A second general observation here is that we see greetings can be done both in person and from afar. They will be different depending on if they are done in person or not, but either way, there is a value of them. Obviously, Paul’s greetings in writing here are from a far. They are written down in this letter. He’s not personally there at Rome to greet them face to face. The same is true when Paul says in verse 16 that all the churches of Christ also send their greetings. But there are also references here to the goodness of in-person greetings. In verse 16, Paul tells them to greet each other with a holy kiss — obviously that is something you have to do in person. Or take verses 1-2 when it mentions Phoebe. It’s believed that Phoebe was the one who hand delivered this letter to the Romans for Paul. That seems to be why Paul commends her to them here. He’s explaining who Phoebe is and saying that she should be well received. Paul doesn’t explicitly use the language of greeting for her, but that’s what he’s basically talking about when he talks of how they should receive her. He tells them to receive her in a manner worthy of the saints, and to support her in every way. This is good to observe because it reminds us that our in-person greetings have to be more than just some stock words or the gesture of a kiss or hug or handshake.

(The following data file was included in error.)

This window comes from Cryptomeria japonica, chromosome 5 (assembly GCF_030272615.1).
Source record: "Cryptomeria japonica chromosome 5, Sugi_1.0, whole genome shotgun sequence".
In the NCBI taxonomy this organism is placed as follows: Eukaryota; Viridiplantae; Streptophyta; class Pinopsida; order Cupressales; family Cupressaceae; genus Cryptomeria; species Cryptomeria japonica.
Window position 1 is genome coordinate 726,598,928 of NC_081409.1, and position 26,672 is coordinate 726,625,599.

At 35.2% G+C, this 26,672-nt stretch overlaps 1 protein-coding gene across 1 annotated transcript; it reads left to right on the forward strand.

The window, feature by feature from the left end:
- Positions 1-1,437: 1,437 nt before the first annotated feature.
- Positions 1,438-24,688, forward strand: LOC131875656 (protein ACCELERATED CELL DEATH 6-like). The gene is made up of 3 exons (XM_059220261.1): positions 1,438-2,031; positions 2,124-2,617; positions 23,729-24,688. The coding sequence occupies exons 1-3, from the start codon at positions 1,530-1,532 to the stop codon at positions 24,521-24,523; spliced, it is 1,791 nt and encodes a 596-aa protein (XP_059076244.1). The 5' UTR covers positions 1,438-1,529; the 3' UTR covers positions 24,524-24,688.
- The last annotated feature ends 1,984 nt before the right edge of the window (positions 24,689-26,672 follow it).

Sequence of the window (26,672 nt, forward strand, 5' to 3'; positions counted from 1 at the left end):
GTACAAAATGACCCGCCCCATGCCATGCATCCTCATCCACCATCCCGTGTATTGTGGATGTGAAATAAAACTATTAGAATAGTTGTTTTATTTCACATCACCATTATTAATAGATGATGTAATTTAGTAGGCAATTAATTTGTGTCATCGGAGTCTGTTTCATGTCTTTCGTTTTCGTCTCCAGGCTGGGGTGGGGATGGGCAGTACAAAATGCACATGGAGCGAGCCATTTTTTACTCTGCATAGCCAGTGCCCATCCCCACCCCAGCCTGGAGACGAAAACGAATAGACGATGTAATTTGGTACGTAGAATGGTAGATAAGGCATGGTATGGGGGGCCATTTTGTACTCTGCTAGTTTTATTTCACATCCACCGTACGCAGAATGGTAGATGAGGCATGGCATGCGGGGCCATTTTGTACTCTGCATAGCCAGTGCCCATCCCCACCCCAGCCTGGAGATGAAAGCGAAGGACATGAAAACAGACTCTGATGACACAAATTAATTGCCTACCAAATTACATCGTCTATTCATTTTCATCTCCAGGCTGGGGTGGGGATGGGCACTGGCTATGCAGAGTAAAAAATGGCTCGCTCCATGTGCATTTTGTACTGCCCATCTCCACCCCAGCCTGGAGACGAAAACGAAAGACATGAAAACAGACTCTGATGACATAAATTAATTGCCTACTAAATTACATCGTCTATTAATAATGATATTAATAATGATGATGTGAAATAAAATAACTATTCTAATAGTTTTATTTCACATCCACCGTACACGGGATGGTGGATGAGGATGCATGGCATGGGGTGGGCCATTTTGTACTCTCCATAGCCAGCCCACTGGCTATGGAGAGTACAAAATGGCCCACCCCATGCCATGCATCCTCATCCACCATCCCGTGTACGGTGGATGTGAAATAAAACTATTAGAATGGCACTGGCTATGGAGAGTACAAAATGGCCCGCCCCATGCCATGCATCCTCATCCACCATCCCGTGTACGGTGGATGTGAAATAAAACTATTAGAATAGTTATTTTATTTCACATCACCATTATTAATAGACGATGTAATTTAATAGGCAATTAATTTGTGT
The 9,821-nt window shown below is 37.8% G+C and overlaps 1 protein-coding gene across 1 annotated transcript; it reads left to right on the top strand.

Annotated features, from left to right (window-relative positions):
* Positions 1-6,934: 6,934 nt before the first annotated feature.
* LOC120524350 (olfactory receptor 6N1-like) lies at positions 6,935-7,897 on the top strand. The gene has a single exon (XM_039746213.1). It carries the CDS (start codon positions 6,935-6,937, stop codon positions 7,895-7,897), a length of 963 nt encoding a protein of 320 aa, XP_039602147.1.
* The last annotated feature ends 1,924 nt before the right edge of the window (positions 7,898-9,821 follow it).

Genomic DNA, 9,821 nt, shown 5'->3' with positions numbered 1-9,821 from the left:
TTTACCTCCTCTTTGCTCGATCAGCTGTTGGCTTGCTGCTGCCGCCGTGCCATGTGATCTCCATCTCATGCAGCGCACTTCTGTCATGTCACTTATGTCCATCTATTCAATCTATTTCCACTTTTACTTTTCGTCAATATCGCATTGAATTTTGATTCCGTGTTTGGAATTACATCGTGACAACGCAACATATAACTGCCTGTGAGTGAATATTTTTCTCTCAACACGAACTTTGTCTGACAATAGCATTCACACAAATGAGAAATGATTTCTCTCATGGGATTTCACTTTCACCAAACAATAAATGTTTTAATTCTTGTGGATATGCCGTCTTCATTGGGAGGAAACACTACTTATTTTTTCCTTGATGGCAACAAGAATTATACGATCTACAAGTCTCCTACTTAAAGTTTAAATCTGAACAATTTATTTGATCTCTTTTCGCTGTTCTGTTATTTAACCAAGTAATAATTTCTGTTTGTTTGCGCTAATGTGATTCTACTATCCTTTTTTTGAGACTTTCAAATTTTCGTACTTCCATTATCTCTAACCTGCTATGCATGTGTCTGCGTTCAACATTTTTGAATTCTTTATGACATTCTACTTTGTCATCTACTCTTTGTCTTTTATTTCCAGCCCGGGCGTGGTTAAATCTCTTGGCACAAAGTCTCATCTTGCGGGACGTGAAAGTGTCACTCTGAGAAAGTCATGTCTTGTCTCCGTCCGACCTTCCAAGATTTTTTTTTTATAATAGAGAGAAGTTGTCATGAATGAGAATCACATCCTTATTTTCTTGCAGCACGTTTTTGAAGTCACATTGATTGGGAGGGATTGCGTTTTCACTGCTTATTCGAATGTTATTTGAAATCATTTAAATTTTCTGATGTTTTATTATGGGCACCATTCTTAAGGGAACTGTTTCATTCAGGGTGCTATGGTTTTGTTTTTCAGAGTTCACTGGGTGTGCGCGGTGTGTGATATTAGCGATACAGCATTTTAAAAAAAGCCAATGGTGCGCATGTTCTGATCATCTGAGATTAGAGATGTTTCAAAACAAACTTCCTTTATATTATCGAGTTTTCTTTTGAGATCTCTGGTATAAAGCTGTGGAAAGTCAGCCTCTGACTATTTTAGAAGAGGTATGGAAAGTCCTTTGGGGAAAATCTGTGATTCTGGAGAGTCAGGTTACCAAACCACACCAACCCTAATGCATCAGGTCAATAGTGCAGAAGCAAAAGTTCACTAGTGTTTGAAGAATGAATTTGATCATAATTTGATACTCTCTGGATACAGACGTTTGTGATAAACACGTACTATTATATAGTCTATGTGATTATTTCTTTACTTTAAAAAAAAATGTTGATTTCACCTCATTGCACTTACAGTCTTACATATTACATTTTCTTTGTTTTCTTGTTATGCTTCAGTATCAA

By the way, I’ll make a quick note here that some have used this Phoebe reference in the debate over whether woman should be ordained as deaconesses. Our denomination, does not ordain women to the ordained offices of pastor, elder, or deacon. Some churches that do ordain women deacons will claim Phoebe is an example in Scripture of a woman deacon. They make this argument because in verse 1, when it says she’s a servant of the church in Cenchrea, the word in the Greek is diakonon — same word where we get the word deacon. The quick response is that in the New Testament that Greek word of diakonon is an common word that is the general word for servant. That’s how it’s translated in our passage. In some places, that word for servant get’s used in a technical way to clearly refer to some special office in the church — such as in 1 Timothy 3. But, the vast majority of the time it’s used in the basic sense of servant. It’s a general word that sometimes got used in a technical sense to refer to what we now call a deacon. But it’s such a general word, and should understood in the simple sense of servant unless the context dictates otherwise. For example, Paul refers to himself as a servant in Ephesians 3:7 with this same Greek word of diakonon and he clearly doesn’t have in mind the ordained office of deacon. As for Phoebe, this passage does not demand that we see here as someone ordained to the office of deacon — she’s presumably just another fellow Christian servant in the church — her standing is put along with all the rest of saints when Paul calls her a sister and says to receive here in a way as worthy of the saints. But, that’s just a quick aside.